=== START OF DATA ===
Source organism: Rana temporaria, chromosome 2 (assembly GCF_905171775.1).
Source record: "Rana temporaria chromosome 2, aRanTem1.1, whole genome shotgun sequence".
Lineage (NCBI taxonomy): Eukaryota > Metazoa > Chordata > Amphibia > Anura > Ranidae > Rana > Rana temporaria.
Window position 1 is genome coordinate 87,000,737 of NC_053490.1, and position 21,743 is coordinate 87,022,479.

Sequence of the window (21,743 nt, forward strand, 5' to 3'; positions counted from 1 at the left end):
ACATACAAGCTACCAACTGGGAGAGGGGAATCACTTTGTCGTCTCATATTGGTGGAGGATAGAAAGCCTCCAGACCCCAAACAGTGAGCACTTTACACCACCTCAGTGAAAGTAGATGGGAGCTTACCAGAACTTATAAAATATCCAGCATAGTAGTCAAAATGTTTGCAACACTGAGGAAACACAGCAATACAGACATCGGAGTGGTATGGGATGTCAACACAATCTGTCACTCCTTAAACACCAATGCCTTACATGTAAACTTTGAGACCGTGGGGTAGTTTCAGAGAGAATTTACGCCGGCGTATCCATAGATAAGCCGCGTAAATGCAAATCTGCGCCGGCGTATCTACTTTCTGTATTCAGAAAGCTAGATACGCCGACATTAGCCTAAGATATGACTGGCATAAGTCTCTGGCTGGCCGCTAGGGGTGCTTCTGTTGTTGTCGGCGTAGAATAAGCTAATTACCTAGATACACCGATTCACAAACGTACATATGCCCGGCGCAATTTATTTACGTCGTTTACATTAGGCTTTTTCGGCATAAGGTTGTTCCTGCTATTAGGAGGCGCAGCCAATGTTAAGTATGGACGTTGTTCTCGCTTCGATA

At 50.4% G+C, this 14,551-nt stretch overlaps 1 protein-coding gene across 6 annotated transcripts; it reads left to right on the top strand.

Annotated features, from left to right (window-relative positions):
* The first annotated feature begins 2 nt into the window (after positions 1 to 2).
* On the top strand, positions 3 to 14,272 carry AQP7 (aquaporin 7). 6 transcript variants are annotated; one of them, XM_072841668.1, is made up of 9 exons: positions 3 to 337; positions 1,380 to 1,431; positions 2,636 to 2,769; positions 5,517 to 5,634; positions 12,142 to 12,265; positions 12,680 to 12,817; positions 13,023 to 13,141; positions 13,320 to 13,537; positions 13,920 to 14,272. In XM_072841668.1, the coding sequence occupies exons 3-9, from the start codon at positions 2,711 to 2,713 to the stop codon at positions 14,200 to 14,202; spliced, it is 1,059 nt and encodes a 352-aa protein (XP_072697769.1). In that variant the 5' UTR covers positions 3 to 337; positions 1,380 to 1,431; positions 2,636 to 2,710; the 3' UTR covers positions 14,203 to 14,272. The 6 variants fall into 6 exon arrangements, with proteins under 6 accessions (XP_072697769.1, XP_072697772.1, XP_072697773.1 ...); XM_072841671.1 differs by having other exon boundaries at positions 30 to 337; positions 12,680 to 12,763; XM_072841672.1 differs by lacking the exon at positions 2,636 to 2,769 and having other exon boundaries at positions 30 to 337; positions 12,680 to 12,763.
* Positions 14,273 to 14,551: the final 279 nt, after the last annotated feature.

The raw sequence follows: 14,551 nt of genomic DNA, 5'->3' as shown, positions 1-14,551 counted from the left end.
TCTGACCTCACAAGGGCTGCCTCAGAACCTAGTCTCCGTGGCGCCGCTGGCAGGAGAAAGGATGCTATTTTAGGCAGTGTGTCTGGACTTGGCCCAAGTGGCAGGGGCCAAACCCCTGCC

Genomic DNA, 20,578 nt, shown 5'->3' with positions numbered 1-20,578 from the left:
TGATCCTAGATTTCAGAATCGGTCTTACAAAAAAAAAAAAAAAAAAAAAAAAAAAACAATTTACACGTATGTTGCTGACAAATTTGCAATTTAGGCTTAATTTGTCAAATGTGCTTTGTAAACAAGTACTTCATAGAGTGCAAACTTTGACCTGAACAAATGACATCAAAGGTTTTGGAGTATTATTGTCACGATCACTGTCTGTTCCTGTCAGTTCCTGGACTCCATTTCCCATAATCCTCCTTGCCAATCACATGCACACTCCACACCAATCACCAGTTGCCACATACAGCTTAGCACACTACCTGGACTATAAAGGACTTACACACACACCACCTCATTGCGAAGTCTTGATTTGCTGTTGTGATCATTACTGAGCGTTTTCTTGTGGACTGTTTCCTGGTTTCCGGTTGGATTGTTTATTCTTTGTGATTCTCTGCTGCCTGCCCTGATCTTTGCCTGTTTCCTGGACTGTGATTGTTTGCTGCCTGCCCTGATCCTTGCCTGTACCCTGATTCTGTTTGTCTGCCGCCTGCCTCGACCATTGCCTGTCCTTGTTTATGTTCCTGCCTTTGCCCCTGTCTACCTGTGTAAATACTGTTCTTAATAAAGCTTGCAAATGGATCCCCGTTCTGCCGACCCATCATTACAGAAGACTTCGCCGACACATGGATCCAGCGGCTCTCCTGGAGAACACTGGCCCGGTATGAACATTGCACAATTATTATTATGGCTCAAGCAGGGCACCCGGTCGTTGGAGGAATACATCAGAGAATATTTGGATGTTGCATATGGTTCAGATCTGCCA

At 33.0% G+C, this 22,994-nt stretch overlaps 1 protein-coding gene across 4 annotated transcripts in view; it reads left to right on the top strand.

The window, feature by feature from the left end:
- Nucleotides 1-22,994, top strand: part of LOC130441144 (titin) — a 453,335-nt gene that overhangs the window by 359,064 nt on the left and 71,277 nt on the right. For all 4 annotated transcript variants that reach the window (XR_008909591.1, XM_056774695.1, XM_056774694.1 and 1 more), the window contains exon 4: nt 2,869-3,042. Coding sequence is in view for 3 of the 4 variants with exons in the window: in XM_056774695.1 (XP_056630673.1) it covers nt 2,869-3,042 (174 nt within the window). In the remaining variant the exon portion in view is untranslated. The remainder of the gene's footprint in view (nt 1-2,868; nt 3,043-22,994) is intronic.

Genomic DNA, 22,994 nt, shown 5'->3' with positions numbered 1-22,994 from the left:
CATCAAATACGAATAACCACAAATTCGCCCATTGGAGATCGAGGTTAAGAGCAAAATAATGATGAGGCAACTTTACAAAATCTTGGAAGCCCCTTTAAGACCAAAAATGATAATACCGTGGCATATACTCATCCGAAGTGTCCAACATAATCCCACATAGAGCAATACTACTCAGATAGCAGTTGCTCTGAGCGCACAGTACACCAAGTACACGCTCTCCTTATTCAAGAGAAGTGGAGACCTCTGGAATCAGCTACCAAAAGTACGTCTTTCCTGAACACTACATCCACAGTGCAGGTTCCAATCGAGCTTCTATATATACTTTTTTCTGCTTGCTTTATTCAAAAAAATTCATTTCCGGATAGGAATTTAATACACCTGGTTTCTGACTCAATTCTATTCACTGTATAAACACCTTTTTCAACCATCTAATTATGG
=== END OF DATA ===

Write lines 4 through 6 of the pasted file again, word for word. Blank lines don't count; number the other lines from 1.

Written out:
Window position 1 is genome coordinate 87,000,737 of NC_053490.1, and position 21,743 is coordinate 87,022,479.

Sequence of the window (21,743 nt, forward strand, 5' to 3'; positions counted from 1 at the left end):
ACATACAAGCTACCAACTGGGAGAGGGGAATCACTTTGTCGTCTCATATTGGTGGAGGATAGAAAGCCTCCAGACCCCAAACAGTGAGCACTTTACACCACCTCAGTGAAAGTAGATGGGAGCTTACCAGAACTTATAAAATATCCAGCATAGTAGTCAAAATGTTTGCAACACTGAGGAAACACAGCAATACAGACATCGGAGTGGTATGGGATGTCAACACAATCTGTCACTCCTTAAACACCAATGCCTTACATGTAAACTTTGAGACCGTGGGGTAGTTTCAGAGAGAATTTACGCCGGCGTATCCATAGATAAGCCGCGTAAATGCAAATCTGCGCCGGCGTATCTACTTTCTGTATTCAGAAAGCTAGATACGCCGACATTAGCCTAAGATATGACTGGCATAAGTCTCTGGCTGGCCGCTAGGGGTGCTTCTGTTGTTGTCGGCGTAGAATAAGCTAATTACCTAGATACACCGATTCACAAACGTACATATGCCCGGCGCAATTTATTTACGTCGTTTACATTAGGCTTTTTCGGCATAAGGTTGTTCCTGCTATTAGGAGGCGCAGCCAATGTTAAGTATGGACGTTGTTCTCGCTTCGATA